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Cancún task force targets businesses that block the beach

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Carlos Rosado van der Gracht
Carlos Rosado van der Gracht
Born in Mérida, Carlos Rosado van der Gracht is a Mexican/Canadian blogger, photographer and adventure expedition leader. He holds degrees in multimedia, philosophy and translation from universities in Mexico, Canada and Norway. Sign up for the Yucatán Roundup, a free newsletter, which delivers the week's top headlines every Monday.
Despite clear laws which prohibit the practice, many beaches in Quintana roo operate as defacto private beaches. Photo: Carlos Rosado van der Gracht

Authorities in Cancún mounted a task force to remove obstacles that mark off so-called private beaches.

Mexico’s constitution does not allow for private beaches. The coastline is considered to be a common good shared by all citizens. 

The task force began work at 6 a.m. Tuesday and included police officers and members of Mexico’s national guard and marine forces. 

Large barriers at a beach club located behind Plaza Forum were among the first to be dismantled. 

A beach club called Club Mandala was also targeted. Local authorities had received several complaints that the club had been cordoning off sections of the beach and claiming that it was private. 

Other businesses such as massage huts and vending stalls were also quickly removed. Authorities say that this was done because they occupied spaces legally concessioned by others and also made inappropriate use of public spaces.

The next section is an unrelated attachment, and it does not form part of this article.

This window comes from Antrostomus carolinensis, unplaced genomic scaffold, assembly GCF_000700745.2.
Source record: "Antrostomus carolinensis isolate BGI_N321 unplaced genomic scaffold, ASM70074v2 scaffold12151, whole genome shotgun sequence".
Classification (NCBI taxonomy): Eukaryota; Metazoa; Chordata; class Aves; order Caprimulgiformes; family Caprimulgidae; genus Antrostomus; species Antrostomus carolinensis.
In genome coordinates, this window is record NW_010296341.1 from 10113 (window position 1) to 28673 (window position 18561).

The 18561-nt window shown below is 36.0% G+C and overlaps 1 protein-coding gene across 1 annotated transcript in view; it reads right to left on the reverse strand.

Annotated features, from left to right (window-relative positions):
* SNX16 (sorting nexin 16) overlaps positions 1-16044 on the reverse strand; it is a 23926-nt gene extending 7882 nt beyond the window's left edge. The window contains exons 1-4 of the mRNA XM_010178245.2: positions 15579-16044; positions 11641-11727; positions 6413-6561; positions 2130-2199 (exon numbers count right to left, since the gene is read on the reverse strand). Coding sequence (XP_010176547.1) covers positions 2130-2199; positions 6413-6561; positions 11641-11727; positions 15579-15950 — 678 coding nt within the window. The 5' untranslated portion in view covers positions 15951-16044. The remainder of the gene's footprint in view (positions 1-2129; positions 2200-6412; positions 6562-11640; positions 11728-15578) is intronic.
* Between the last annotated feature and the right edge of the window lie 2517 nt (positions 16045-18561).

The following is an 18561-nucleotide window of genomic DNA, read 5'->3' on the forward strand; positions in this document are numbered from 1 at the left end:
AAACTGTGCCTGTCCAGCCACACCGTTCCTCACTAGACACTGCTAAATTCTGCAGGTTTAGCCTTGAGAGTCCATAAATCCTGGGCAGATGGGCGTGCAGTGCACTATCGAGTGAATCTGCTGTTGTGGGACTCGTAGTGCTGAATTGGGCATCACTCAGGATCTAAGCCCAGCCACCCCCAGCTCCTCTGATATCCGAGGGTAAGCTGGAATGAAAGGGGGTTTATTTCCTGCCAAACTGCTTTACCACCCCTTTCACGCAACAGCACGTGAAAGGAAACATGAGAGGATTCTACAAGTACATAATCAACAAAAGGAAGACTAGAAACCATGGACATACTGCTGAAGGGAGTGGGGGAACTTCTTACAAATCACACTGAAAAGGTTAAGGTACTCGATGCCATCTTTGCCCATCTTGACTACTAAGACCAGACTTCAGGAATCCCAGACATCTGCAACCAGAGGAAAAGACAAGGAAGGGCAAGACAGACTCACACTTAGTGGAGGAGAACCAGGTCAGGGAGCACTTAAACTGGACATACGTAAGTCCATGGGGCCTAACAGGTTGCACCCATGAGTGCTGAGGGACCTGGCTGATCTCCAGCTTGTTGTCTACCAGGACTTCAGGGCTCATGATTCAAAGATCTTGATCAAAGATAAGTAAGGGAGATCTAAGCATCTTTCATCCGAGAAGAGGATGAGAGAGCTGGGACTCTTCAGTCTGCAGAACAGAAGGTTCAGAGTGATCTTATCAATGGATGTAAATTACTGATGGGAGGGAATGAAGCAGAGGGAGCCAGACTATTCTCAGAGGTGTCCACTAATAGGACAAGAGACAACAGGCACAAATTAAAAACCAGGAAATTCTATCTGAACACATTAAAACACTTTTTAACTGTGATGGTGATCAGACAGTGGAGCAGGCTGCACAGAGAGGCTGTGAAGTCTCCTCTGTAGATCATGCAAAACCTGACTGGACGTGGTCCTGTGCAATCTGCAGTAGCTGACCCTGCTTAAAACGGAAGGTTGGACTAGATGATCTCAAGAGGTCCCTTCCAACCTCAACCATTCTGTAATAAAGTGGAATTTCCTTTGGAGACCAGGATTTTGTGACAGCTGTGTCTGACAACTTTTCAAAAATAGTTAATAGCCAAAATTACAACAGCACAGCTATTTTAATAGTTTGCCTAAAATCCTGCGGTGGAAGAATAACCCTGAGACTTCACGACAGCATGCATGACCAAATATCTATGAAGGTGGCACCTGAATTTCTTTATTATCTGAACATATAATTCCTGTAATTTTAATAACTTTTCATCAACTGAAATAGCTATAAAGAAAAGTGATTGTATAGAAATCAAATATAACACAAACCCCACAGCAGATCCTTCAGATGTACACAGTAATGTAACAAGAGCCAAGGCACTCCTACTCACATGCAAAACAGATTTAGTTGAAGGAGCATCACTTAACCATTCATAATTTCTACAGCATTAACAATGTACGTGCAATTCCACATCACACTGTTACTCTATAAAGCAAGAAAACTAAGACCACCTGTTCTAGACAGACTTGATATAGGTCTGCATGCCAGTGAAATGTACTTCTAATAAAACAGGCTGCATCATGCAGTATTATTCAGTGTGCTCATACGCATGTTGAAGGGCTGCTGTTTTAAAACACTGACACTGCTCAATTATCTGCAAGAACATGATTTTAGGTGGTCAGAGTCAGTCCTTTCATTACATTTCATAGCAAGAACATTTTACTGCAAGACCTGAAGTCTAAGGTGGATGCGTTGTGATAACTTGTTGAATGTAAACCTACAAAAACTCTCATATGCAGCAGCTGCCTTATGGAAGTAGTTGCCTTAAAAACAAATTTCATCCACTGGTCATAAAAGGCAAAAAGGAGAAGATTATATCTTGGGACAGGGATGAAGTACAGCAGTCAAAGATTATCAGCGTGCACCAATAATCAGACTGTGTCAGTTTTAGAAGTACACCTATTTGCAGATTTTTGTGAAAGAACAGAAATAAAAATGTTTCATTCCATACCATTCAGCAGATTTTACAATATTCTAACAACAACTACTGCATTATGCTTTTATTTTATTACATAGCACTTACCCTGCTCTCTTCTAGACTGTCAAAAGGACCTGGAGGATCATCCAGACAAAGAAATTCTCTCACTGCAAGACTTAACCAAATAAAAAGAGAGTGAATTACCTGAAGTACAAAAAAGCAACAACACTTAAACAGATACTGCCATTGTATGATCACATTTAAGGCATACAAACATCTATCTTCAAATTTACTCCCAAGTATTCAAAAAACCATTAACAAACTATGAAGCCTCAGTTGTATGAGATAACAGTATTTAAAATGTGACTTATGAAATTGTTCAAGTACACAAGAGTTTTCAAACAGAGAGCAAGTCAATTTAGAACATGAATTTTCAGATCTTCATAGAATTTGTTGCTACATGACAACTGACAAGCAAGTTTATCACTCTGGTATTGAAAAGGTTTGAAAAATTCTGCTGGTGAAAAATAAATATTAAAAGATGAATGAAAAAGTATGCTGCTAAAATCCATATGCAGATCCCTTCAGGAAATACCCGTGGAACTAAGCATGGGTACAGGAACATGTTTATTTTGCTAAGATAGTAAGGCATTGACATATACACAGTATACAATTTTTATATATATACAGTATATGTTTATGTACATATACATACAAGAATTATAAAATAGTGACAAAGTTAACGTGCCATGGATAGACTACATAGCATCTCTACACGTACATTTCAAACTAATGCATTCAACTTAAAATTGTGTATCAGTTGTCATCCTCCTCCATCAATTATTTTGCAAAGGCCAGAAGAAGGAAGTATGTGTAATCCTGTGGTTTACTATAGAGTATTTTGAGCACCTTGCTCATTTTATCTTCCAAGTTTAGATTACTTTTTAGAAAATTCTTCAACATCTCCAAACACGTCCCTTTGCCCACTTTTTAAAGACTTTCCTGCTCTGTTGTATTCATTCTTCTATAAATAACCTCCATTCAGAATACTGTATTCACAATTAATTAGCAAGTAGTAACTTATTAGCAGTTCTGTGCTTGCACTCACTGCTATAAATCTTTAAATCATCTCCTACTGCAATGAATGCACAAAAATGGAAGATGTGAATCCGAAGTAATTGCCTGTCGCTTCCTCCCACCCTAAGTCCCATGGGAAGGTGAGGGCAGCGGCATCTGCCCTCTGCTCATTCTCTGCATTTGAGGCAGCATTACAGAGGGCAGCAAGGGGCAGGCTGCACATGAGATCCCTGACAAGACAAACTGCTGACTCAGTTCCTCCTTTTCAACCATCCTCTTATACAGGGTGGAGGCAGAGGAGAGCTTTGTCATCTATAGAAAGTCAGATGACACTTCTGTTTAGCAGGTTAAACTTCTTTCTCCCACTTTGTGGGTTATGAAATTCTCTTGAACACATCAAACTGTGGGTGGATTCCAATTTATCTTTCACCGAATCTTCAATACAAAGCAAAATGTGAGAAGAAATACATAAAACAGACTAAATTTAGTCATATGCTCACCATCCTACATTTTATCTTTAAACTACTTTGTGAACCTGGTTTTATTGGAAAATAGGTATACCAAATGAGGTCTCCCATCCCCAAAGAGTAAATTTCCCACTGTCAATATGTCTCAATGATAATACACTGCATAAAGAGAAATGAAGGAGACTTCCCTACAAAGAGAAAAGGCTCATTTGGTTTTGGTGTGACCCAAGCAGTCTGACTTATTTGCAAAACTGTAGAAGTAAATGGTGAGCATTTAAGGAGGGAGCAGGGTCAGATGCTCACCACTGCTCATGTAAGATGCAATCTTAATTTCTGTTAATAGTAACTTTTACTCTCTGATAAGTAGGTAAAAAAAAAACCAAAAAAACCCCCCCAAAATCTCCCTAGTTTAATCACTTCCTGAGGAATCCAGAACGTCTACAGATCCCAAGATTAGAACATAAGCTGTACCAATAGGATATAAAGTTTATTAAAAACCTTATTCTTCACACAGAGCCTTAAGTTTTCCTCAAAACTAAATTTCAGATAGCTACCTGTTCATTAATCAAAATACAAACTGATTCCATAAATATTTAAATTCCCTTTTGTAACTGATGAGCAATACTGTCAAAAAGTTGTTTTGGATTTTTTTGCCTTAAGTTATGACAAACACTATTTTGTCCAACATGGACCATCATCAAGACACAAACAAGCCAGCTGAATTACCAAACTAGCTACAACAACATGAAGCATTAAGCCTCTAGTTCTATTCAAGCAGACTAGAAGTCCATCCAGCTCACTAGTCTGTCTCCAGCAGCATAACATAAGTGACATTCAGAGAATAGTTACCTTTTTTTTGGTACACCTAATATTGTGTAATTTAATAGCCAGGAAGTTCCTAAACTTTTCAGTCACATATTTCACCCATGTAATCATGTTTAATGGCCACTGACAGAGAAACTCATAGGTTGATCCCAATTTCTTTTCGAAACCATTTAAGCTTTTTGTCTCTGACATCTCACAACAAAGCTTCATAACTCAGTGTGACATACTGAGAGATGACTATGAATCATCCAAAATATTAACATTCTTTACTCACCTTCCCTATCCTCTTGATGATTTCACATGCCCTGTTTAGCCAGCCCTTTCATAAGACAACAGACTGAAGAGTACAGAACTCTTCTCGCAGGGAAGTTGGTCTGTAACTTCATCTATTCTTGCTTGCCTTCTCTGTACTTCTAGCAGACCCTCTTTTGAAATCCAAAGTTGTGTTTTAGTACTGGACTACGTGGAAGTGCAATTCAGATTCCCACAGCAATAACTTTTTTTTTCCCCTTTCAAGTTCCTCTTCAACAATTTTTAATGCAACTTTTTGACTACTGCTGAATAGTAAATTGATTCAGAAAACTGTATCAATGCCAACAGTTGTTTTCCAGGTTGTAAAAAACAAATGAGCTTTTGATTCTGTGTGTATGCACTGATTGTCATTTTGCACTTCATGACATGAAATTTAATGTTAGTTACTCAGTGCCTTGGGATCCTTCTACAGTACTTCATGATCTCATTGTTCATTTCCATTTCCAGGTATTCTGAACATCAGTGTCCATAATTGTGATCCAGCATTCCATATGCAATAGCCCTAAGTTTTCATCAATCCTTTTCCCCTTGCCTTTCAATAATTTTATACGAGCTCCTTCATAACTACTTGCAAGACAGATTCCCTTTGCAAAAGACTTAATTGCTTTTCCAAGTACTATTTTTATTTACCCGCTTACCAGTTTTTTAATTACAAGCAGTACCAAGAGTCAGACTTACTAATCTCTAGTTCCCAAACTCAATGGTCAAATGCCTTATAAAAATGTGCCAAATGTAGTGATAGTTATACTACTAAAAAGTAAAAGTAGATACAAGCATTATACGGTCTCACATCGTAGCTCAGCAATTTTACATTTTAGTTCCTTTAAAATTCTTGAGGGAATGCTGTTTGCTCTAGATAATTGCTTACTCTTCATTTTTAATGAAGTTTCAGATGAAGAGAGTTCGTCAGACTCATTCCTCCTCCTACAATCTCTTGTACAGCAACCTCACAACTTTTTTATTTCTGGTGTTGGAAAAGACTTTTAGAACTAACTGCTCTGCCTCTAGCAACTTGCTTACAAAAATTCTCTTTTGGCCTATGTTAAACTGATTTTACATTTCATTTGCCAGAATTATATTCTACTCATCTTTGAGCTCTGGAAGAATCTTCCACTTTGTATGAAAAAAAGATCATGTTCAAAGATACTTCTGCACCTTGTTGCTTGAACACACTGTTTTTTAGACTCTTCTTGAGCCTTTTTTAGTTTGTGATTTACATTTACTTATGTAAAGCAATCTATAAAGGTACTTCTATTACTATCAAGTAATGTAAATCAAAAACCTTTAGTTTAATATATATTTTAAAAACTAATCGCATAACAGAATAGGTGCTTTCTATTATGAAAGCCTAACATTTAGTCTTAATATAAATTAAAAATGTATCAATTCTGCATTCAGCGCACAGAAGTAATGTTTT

Earlier: Obstruction of justice probed after boy drowns at Xcaret Park

Last year, Mexican legislators passed a law to reiterate that no private person or company could take possession of any section of the country’s coastline. 

“Access to beaches, coastlines and the terrestrial territories which are immediately contiguous to them must not be restricted, obstructed or conditioned in any way,” says Mexico’s common goods legislation approved by the Senate in 2020.

Companies or individuals who break the law are liable for fines of up to 1.5 million pesos.

Despite the clear mandate, it is not uncommon for hotels, resorts, theme parks, and other types of businesses to operate defacto private beaches.

For example, parks such as Xcaret or Xelha could be said to operate private beaches, as they charge a sizable admission fee, and it is virtually impossible to access the coastline adjacent to their property by any means.

Hotels and resorts should — but rarely — ensure that pathways to the coastline remain open free of charge.

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